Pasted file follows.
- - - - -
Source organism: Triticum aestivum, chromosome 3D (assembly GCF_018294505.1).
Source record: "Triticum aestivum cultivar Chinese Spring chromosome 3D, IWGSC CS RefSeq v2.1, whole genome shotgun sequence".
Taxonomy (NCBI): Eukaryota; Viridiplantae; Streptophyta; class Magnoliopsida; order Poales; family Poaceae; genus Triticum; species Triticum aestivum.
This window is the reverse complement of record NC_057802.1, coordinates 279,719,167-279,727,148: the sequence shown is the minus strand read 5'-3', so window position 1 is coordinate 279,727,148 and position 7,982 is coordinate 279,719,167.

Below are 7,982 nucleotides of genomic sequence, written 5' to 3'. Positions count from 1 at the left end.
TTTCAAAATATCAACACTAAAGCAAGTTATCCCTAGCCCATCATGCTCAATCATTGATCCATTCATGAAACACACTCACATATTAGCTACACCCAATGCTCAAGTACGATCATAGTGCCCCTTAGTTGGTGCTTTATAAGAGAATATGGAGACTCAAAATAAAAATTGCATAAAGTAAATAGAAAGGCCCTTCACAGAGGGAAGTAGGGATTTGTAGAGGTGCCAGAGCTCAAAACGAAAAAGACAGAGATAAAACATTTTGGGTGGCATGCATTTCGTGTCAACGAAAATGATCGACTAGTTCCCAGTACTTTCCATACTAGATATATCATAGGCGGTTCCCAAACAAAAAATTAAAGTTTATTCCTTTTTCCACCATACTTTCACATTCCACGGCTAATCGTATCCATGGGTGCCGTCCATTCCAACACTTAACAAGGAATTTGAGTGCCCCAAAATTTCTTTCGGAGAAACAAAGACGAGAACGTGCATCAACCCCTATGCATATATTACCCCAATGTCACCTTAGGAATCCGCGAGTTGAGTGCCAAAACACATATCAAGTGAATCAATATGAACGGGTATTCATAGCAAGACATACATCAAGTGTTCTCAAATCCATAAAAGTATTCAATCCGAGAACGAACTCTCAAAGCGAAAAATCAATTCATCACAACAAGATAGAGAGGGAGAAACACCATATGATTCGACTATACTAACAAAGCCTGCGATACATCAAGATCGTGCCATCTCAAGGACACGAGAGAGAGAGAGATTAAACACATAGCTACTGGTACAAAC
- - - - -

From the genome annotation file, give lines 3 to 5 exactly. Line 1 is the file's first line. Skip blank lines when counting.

Taxonomy (NCBI): Eukaryota; Viridiplantae; Streptophyta; class Magnoliopsida; order Poales; family Poaceae; genus Triticum; species Triticum aestivum.
This window is the reverse complement of record NC_057802.1, coordinates 279,719,167-279,727,148: the sequence shown is the minus strand read 5'-3', so window position 1 is coordinate 279,727,148 and position 7,982 is coordinate 279,719,167.

Below are 7,982 nucleotides of genomic sequence, written 5' to 3'. Positions count from 1 at the left end.